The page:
Maria Amalia of Austria, Duchess of Parma, Roslin, c1780. I suspect this fabulous portrait was intended as a present for her little sister Marie Antoinette, with whom she maintained a friendly correspondence after their separation. Both women were of similar fun loving dispositions and were married to Bourbon husbands (first cousins in fact as they were both grandsons of Louis XV) that they might not perhaps have chosen for themselves had they had any say in the matter!
It seems like a really long time ago now that I wrote The Secret Diary of a Princess, my novel about Marie Antoinette’s life in Austria before her marriage and things have certainly moved on a great deal since those days. I was on maternity leave at the time and completely bored out of my skull when I first decided to write something a bit silly to cheer myself up a bit and perhaps amuse some of my friends. Who could possibly have guessed that it would go on to sell a bazillion copies and launch me into a career of full time writing? I have a great deal to thank it for.
Anyway, even though I wrote it ages ago, I still have very fond memories of the bits featuring Marie Antoinette’s elder sister Maria Amalia, who was born on this day in 1746 and would eventually go on to become Duchess of Parma. Lovely, glamorous, vivacious Amalia was known to be the ‘socialite’ of the Imperial family; the daughter most likely to be seen out having fun in the Viennese capital, especially when it was Carnival time. As well as being pretty and sociable, she was also, like most of the Imperial children, very gifted in the arts (thanks in part to tuition from the finest teachers) and was both an excellent artist and a noted singer.
It was probably no surprise therefore when Amalia fell madly in love with one of the young men at the court and in line with her tempestuous, headstrong nature insisted upon marrying him. The object of her affection was the young and rather bolshy natured Karl Augustus of Zweibrücken, who was a few months her junior and who seemed to ardently return her affection.
The match was not actually a bad one: Karl was the eldest son and heir of the Duke of Zweibrücken, the elder brother of the Queen of Saxony (also called Maria Amalia) and, most crucially, heir to the Kingdom of Bavaria. However, typically for royal parents of the day, Maria Theresa had other plans for her daughter.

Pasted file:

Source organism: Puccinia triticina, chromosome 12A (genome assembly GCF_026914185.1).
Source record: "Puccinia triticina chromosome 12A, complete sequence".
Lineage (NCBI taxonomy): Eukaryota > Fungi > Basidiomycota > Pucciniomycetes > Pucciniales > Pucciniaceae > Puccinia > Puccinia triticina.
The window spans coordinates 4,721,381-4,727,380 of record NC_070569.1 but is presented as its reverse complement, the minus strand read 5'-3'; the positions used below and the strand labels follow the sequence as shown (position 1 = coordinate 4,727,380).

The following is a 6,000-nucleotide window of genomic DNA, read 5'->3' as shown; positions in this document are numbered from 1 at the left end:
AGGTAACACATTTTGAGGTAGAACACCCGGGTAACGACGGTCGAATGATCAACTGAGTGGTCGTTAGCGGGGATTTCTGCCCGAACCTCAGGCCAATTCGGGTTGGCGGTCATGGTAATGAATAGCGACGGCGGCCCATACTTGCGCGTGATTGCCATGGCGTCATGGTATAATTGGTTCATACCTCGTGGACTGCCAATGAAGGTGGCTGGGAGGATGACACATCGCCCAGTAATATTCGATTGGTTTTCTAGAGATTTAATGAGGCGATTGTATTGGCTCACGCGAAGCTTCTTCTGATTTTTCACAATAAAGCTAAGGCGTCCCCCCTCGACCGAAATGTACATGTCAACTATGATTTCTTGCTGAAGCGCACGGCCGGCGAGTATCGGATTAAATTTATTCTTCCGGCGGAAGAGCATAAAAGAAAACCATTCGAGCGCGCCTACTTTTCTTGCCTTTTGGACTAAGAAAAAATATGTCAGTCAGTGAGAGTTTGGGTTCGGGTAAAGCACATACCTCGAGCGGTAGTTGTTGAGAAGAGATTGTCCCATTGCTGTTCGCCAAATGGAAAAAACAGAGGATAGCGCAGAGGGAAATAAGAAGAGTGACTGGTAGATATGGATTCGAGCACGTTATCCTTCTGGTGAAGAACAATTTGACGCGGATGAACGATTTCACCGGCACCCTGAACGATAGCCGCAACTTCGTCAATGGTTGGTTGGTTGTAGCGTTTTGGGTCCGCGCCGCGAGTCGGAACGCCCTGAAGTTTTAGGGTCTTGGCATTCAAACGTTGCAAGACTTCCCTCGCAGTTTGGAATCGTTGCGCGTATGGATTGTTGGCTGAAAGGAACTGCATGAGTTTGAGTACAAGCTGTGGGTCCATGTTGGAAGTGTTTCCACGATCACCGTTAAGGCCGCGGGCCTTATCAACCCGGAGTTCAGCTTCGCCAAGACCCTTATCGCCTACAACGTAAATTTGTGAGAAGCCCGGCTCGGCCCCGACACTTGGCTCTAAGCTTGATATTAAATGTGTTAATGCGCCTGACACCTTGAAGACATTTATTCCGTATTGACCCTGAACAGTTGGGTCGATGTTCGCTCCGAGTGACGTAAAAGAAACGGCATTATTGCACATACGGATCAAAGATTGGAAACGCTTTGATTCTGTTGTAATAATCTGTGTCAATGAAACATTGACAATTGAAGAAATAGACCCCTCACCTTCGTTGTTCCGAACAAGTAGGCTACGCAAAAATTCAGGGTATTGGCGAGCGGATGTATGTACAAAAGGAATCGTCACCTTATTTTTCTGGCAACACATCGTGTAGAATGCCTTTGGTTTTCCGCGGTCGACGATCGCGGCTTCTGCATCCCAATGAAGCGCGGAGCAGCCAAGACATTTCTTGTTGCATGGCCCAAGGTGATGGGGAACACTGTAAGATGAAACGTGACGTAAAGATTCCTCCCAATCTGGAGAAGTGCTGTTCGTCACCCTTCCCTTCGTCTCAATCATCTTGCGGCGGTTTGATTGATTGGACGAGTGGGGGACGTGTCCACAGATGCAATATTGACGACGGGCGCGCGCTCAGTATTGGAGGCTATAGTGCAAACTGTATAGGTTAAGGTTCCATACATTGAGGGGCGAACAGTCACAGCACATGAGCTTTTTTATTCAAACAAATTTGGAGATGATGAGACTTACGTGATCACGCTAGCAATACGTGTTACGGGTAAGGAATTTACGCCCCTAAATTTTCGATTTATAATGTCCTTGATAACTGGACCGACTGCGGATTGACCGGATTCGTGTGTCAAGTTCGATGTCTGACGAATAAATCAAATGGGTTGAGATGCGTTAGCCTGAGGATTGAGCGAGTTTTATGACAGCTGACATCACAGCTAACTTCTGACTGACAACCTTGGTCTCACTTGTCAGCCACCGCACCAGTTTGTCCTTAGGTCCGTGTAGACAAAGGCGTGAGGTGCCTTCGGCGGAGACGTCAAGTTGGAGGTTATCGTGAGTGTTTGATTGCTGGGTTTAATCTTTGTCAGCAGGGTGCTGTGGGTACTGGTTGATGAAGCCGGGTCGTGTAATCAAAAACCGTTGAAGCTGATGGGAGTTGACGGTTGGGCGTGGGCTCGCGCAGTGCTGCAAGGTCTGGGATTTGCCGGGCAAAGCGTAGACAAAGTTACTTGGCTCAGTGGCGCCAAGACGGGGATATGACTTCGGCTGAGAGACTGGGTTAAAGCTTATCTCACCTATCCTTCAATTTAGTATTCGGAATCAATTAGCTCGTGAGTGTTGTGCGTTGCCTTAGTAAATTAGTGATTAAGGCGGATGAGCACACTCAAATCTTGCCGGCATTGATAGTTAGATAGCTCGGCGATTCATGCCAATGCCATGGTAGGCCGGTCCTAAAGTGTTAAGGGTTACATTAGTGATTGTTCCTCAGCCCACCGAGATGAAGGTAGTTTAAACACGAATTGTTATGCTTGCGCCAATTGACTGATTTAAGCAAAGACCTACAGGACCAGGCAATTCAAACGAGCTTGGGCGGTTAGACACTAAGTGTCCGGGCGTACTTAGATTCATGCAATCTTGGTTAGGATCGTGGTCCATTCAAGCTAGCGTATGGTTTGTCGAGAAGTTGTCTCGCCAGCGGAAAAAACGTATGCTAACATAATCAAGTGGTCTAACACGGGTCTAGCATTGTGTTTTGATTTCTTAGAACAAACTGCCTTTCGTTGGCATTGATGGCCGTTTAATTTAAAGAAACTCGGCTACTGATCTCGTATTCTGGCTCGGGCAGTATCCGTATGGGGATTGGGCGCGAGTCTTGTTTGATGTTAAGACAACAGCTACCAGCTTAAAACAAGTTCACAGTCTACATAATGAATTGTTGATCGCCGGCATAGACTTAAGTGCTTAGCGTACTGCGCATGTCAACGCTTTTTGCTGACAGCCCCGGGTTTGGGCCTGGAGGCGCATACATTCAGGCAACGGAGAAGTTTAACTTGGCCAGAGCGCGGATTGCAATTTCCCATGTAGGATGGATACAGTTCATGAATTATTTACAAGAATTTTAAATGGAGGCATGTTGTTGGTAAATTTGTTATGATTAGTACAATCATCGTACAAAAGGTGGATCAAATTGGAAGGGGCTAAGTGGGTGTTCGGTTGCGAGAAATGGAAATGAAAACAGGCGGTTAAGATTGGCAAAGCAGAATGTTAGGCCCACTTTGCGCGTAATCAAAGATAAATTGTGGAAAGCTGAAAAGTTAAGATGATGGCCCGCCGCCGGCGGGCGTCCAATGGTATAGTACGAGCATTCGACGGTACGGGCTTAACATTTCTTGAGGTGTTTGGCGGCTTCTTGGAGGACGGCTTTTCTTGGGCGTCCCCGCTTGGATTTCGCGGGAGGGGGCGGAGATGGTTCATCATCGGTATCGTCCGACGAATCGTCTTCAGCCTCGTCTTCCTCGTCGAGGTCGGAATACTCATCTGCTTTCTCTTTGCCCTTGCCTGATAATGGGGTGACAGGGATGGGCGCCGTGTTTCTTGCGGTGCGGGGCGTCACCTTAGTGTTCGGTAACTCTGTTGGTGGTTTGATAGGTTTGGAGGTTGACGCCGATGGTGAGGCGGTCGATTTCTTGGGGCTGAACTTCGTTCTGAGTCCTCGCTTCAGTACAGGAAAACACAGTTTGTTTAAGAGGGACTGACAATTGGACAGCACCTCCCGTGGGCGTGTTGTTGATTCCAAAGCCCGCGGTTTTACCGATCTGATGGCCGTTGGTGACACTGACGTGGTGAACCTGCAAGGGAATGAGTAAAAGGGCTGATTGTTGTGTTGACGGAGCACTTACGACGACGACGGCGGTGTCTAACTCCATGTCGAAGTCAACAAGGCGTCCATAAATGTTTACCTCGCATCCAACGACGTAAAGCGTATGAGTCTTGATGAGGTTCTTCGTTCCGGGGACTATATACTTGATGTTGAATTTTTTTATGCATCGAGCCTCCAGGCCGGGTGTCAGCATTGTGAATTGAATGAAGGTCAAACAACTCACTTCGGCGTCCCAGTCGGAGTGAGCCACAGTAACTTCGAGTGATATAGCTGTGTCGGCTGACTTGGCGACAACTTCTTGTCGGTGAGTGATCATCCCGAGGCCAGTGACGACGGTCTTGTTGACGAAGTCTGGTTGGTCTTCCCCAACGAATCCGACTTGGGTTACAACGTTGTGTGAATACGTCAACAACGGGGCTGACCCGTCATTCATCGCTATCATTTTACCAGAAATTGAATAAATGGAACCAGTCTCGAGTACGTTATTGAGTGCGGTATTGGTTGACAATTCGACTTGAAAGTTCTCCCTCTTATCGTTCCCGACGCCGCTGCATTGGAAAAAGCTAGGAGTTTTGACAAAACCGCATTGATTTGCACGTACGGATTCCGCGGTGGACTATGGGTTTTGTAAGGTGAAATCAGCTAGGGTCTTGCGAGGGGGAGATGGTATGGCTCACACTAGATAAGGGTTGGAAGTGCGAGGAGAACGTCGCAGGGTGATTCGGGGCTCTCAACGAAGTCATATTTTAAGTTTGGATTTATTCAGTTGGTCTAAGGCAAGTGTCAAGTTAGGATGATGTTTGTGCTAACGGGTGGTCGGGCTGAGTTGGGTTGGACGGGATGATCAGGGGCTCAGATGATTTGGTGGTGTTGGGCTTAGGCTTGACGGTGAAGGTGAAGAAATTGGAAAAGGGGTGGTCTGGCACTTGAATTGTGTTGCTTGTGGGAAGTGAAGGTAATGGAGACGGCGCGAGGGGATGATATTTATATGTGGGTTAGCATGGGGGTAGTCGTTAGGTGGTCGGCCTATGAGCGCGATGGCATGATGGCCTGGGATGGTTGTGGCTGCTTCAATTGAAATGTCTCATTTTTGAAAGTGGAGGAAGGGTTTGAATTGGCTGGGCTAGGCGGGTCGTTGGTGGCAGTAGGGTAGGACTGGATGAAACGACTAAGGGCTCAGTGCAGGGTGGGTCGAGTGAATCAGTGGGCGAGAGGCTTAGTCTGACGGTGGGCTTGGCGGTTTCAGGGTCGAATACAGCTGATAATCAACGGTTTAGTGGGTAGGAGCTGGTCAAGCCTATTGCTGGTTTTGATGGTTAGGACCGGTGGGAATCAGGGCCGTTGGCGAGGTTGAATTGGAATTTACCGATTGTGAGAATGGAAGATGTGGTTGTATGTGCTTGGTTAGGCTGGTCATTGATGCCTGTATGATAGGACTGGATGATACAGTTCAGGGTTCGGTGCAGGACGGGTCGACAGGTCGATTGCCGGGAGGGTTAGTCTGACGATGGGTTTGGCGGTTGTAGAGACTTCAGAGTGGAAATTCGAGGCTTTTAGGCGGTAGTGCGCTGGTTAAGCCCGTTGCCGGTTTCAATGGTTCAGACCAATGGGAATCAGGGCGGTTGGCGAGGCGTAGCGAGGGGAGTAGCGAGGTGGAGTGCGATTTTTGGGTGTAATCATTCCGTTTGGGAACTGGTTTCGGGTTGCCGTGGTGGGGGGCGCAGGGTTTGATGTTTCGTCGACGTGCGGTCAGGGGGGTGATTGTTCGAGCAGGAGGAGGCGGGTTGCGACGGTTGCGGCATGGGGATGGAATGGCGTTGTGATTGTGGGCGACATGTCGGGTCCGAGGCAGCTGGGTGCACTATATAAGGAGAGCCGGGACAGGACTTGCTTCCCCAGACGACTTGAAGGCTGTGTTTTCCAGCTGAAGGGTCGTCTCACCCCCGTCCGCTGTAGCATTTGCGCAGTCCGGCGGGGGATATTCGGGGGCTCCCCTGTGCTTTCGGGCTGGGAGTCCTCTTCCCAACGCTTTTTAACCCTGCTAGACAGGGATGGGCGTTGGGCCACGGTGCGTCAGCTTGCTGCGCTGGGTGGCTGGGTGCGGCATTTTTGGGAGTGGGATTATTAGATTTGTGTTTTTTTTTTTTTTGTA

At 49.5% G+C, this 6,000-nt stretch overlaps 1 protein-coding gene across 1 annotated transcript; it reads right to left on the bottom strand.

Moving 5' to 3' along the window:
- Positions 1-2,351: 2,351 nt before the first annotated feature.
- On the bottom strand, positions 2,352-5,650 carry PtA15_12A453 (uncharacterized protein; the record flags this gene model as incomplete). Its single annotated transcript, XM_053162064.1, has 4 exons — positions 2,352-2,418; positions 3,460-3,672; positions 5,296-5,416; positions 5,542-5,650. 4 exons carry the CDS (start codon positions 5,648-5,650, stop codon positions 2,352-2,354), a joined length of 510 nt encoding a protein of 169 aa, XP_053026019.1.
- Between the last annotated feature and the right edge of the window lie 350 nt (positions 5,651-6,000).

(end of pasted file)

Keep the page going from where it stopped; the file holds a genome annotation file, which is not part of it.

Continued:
At the time, there were three great matrimonial prizes available to Catholic princesses in Europe: the three Bourbon cousins, Ferdinand of Naples, Ferdinand of Parma and the Dauphin Louis of France and Maria Theresa was determined that each would marry one of her daughters. It was Amalia’s fate at the age of twenty two, which was rather late in the day by contemporary standards, to be matched with eighteen year old Ferdinand of Parma, the brother of Joseph’s beloved and much mourned dead wife, Isabella and grandson of Louis XV of France.
Amalia protested, of course but in the end had to bow her head to her family’s will and the betrothal was announced in 1769. Karl, heartbroken, left Vienna forever and would always be embittered towards the Austrian royal family as a result. Later, in a twist of fate he would be married to Maria Amalia of Saxony, the daughter of the Elector of Saxony and first cousin of the Dauphin Louis, whose mother, Maria Josepha had planned and schemed to marry the two cousins to each other to introduce still more Saxon blood into the French royal family. She was thwarted in this though as Louis would, of course, ultimately end up married to Marie Antoinette, the sister of the other Maria Amalia. Confused yet?
Maria Amalia of Austria, Duchess of Parma, Meytens, c1765. Photo: Schonbrunn Palace, Vienna.
We don’t know what happened between Karl and Amalia after her marriage on 19th July 1769 to the Duke of Parma. It’s possible that they continued to correspond and perhaps they even ‘found each other in society’ as the Duc de Richelieu recommended that his daughter do when she was in the exact same situation. Certainly, Amalia is believed to have had several lovers during her time in Palma so it isn’t inconceivable – although her marriage, despite appearances, turned out very well in the end – it produced nine children, four of whom survived infancy and as she and her husband were both relatively eccentric sorts, they seem to have decided at the outset to live and let live and treat each other with tolerance and friendship, even if they would never be madly in love.
Here’s to Maria Amalia then – eccentric, wilful and full of feistiness to the very end of her days. Her formidable mother, Maria Theresa, may have found her somewhat wayward and disappointing as a daughter but she turned out to be a loyal wife and sister when the old dynasties of Europe began to crumble at the end of the eighteenth century.
Blood Sisters, my novel of posh doom and iniquity during the French Revolution is just a fiver (offer is UK only sorry!) right now! Just use the clicky box on my blog sidebar to order your copy!